Second is that PLA deployments often aren’t needed to protect overseas Chinese interests in the first place. Dangers resulting from civil unrest or small-scale terrorist incidents in places like Pakistan’s Baluchistan province can be handled in ways short of PLA involvement. Those include greater reliance on Chinese and foreign private-security companies, reaching agreements with host nations to provide personnel and site protection (such as Pakistan’s allocation of around twelve thousand army personnel to protect Chinese assets), and civilian law enforcement cooperation with partners in areas such as counterterrorism and counternarcotics. In times of serious unrest, Chinese embassies could also evacuate Chinese nationals without relying extensively on nearby PLA capabilities. In 2011, for instance, some thirty-five thousand Chinese workers were evacuated from Libya primarily through chartered ships and aircraft.
Third is that Beijing continues to rely on the U.S. military to guarantee stability in regions central to Belt and Road investments. One example is Afghanistan, where Chinese strategists have worried about a rapid drawdown of U.S. forces (knowing that the PLA is unwilling or unable to fill the vacuum), since such an outcome could threaten China’s investments in both Afghanistan and neighboring Pakistan. Beijing also derives benefits from U.S. counterterrorism operations in the Gulf region, to the extent that they help create a more secure regional environment for Chinese investments and reduce the prospects for radicalized militants to travel to and stage attacks in China itself.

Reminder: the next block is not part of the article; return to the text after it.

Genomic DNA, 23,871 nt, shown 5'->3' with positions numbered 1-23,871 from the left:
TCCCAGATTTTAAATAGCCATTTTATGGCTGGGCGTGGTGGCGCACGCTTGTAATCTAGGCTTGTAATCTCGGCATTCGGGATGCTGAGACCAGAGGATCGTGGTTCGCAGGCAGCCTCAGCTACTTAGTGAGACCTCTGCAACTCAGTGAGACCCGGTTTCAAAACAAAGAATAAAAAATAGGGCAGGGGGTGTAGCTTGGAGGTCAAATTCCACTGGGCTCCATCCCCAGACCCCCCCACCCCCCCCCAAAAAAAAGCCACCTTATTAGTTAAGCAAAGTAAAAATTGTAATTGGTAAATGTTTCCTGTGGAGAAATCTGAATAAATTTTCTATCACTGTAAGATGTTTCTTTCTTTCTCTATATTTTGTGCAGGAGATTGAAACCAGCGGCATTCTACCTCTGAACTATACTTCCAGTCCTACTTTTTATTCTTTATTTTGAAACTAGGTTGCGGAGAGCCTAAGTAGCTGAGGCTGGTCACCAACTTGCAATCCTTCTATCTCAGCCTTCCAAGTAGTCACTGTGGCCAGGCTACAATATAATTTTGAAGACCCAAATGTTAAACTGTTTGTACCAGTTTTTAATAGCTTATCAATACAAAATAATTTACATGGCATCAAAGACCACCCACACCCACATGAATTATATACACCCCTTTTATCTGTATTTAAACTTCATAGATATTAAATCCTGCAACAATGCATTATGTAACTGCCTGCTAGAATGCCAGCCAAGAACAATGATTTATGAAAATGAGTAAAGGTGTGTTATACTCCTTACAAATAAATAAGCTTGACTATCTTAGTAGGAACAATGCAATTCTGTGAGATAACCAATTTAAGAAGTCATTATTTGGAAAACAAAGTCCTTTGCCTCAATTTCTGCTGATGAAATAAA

Fourth, Beijing continues to oppose extending reciprocal security guarantees to partner states. U.S. military forces are often welcome (or tolerated) abroad because of decades-long alliance commitments: the bargain is that you will host us, and we will help guarantee your security. Yet despite the admonitions of some Chinese scholars that China needs to develop its own alliances, those proposals have gone nowhere because Beijing fears being entangled in other country’s domestic and foreign woes. This allergy to alliances raises the question of which countries would welcome Chinese “boots on the ground,” if those forces are there only to protect Chinese interests. Lack of alliances would likely also limit China’s ability to use bases in neutral countries to support combat operations in a military conflict.
Thus, China may neither want nor be able to move from a “String of Pearls” expeditionary basing model to a larger U.S.-style garrison mode for some time; this could leave the U.S. military with the world’s most extensive basing arrangements (even as debates continue about whether the United States should close some or many of its overseas outposts).
Washington: Don’t Rest Easy
Even if China retains a limited overseas basing posture, there is no question that the PLA will continue to expand its Eurasian presence in other ways. Cooperative military activities, such as high-level counterpart visits, combined training exercises with partners, security assistance programs, and a role in UN-sponsored peacekeeping operations, will all expand along with growing Chinese economic and diplomatic interests. This could precipitate a range of regional reactions. Some states could respond by trying to play Washington and Beijing against each other to extract the best deals; others will desire to avoid being caught in the middle of a U.S.-China competition for influence; still others, such as India, will see Chinese military presence, in whatever form, as a strategic challenge and may call for closer security ties with the United States. Hence, as the Trump administration refines its Indo-Pacific strategy, it will have to consider how military partnerships can be revised and updated for a new era.